Provider group praises anti-union legislation

Share this article:

A leading assisted living advocacy group applauded legislation that would reverse two recent pro-union regulations issued by the National Labor Relations Board.

Rep. John Kline (R-MN), who is the House Education and the Workforce Committee chairman, introduced the Workforce Democracy and Fairness Act  on Oct. 5. If passed, the legislation would mandate that employers have at least 14 days to get ready for pre-election cases before an NLRB election officer; ensure union elections will not be held in less than 35 days; and allow workers to choose the type of personal contact information provided to unions.

It also would reverse the NLRB's Specialty Healthcare decision, which would make it possible for workers of different classifications to be represented by multiple unions within the same long-term care facility.

The Assisted Living Federation of America has been vocal in its criticism of the NLRB decisions, arguing the rulings would increase costs for seniors living in long-term care facilities.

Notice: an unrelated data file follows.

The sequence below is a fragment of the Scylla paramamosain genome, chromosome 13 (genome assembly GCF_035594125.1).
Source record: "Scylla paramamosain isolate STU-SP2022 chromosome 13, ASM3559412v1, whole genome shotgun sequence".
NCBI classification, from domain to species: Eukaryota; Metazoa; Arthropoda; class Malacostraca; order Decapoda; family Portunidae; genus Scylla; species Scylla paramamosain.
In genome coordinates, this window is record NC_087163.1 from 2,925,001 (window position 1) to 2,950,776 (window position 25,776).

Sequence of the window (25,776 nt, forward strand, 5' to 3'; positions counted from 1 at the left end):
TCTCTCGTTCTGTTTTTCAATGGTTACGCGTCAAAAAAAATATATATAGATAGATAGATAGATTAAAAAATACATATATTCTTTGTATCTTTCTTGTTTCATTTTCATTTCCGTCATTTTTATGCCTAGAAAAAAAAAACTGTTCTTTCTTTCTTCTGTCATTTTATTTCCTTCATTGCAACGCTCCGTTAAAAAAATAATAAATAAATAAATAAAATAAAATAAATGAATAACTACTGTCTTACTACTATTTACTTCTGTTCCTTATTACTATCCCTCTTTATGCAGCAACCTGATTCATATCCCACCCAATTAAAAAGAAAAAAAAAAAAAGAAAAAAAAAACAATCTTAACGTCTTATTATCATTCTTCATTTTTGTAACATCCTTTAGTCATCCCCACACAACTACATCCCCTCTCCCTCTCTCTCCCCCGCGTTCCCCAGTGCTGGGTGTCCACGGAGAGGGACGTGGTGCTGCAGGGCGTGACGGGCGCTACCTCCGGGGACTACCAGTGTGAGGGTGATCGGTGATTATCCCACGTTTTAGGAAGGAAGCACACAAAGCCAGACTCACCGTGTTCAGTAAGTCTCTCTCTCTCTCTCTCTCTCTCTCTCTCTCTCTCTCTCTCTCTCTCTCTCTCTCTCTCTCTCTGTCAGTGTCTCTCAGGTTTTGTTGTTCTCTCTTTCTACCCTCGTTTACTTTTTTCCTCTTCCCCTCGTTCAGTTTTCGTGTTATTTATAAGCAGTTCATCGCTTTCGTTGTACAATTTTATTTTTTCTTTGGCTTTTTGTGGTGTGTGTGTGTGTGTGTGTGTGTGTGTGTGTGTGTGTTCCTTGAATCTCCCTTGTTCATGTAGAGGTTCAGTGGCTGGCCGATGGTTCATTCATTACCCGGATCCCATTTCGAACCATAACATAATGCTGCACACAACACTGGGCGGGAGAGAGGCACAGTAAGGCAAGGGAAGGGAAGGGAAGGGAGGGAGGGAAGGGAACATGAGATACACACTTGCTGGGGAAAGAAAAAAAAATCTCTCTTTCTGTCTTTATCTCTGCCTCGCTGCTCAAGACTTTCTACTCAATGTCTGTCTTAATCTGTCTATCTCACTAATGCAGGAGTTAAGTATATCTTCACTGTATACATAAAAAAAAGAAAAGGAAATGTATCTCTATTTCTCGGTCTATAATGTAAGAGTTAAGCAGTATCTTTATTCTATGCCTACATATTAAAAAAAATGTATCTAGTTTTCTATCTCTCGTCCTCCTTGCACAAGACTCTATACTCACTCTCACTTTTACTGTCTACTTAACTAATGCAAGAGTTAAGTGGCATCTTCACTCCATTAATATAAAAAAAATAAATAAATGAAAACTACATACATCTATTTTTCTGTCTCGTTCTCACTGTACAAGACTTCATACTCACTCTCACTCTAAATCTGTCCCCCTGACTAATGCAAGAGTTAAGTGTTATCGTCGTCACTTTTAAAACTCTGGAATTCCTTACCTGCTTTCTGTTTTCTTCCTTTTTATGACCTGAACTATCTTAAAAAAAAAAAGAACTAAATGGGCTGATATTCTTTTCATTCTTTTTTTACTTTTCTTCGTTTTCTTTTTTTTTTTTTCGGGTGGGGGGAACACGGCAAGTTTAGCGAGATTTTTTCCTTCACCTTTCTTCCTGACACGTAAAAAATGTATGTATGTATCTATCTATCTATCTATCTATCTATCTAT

“Recent decisions by the NLRB clearly indicate its lack of concern for holding fair union elections respecting the rights of employees and employers,” said ALFA President and CEO Richard P. Grimes. “Chairman Kline's bill will restore much needed balance between employers and unions.”

Share this article:

More in News

Hospitals in the Midwest refer patients to the broadest networks of skilled nursing facilities, study finds

Hospitals in the Midwest refer patients to the ...

Midwestern hospitals spread referrals to the greatest variety of skilled nursing facilities and tap their favorite SNFs least often, according to a recently published analysis of nationwide referral patterns.

Bill would affect pay, scheduling for some nursing home housekeeping staff

Nursing homes could face more stringent scheduling requirements for housekeeping workers and might be on the hook to compensate them for last-minute shift changes under a bill proposed in both houses of Congress.

Joint Commission adds memory care accreditation

New memory care accreditation for nursing homes encourages staff to use a flexible, problem-solving approach to care for those with dementia, according to Joint Commission guidelines.